How do we have meaningful conversations about how to minimise ineffective, and even harmful, volunteering, without discouraging those who aspire to do good?

Make Best Practices and Volunteer Guidelines More Accessible

Best practices may be well known among professionals – we often share them in our own industry circles and list-servs – but new volunteers rarely know where to access these guidelines. For a brand new volunteer embarking on a gap year or service-learning project, it’s easy to overlook the blogs and guidelines highlighting the ethics and challenges of volunteering. Mainstream volunteering narratives that play into the saviour complex, sponsored posts by placement agencies and pieces that “call out volunteers” without having a call to action are more prominent.

We need to elevate the conversation through online platforms that offer concrete advice directed at new volunteers. A few organisations, such as Learning Service and Giving Way, are working to develop the space to facilitate much-needed conversations. It will take a continued effort to get best practices and ethical volunteering ideas in front of new audiences; we must ensure that there are spaces where new volunteers can grow, cultivate new ideas and ask the dumb questions without being afraid of getting it wrong.

plant ride
Allowing space for discussion so people can nurture new ideas is crucial. Photo from Pixabay.

Develop Mentorship and Outreach Channels

I often get requests to talk with an aspiring volunteer about to head abroad or launch a career in the social good space. No matter how hectic things are I make sure to take 30 minutes out of my schedule to connect. It’s important to have an honest conversation about what they might expect, and about addressing key issues like power and privilege, listening to the community and staying realistic. I also leave the door open in case the volunteer may have questions further down the road. This kind of support network is invaluable, and there is a need for more sustainable mentorship networks to help volunteers navigate the sector. Whether it is through formalised pathways such as the Why Dev mentorship program, or through a simple Skype chat, new volunteers need to have access to spaces where they can find support.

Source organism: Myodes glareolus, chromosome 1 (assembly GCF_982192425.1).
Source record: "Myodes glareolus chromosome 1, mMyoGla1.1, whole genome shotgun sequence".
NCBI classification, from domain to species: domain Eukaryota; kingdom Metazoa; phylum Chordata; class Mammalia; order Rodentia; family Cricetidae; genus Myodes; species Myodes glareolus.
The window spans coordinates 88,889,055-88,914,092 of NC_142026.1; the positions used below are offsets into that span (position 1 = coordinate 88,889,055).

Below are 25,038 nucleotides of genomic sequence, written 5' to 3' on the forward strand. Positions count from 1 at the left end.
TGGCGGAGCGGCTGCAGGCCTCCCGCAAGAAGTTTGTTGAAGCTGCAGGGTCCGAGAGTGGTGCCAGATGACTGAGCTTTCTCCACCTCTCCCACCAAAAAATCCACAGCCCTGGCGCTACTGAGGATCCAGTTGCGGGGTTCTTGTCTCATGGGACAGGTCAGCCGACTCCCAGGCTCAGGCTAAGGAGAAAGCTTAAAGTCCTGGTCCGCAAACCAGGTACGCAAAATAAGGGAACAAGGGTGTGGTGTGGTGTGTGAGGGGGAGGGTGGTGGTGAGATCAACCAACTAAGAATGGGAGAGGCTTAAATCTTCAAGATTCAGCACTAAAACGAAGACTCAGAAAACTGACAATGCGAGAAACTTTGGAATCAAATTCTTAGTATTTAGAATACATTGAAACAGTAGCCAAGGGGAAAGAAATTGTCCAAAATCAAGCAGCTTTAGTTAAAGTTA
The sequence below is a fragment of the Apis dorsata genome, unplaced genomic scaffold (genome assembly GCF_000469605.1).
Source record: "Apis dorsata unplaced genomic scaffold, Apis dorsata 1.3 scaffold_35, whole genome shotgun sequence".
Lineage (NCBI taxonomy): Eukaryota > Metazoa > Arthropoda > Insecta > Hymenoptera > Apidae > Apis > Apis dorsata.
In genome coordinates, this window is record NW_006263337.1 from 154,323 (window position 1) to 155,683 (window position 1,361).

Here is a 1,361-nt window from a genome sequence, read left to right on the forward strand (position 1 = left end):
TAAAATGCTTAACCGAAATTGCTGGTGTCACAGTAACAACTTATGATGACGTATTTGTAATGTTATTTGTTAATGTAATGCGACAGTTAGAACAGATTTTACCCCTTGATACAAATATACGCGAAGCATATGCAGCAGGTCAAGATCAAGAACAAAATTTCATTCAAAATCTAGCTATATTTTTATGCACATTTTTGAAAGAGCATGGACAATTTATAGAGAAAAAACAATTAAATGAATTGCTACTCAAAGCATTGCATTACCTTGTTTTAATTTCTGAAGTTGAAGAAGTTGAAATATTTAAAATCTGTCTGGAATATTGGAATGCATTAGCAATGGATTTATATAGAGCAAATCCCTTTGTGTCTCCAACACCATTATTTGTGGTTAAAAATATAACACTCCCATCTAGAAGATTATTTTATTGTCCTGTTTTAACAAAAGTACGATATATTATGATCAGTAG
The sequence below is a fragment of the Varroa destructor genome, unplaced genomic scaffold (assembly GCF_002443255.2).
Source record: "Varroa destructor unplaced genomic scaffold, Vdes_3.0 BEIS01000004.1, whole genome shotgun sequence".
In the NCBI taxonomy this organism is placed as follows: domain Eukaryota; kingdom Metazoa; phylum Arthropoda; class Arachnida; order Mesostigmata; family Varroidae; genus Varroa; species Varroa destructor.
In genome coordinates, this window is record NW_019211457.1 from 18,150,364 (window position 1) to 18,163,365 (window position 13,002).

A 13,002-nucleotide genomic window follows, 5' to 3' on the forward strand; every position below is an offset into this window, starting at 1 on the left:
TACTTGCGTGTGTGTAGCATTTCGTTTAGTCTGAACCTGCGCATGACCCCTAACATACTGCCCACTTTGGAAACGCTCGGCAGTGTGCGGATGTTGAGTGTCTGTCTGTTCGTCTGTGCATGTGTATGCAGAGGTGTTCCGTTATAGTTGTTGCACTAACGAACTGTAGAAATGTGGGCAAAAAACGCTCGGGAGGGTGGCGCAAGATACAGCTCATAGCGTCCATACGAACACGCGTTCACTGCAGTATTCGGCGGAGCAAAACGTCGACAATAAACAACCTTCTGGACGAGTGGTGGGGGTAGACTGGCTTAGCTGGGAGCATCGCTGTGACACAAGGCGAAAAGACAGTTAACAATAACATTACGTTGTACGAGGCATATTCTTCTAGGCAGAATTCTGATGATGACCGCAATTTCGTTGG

We know the volunteer industry and social good world can have turf wars, and there is often an expectation that new rookies will have to earn their stripes, but there needs to be more mentors who step up to help new volunteers contextualise what is happening on the ground. In this way, not only can we prevent the harmful situations we so often talk about, but also create a culture of “paying it forward” among professionals and volunteers.

hands ride
Collaboration is key. Photo from Pixabay.

Encourage Transparency About Our Own Mistakes

 While stories about good intentions gone wrong are abundant, narratives showcasing how to recover from the mistakes we make are few and far between.

I whole-heartedly admit, if I read my own story today, I would quickly condemn the power dynamics I created and the assumptions I held by purchasing a bicycle, and I would be my own worst critic. I would also likely not be able to offer a direct solution to the situation I was confronted with.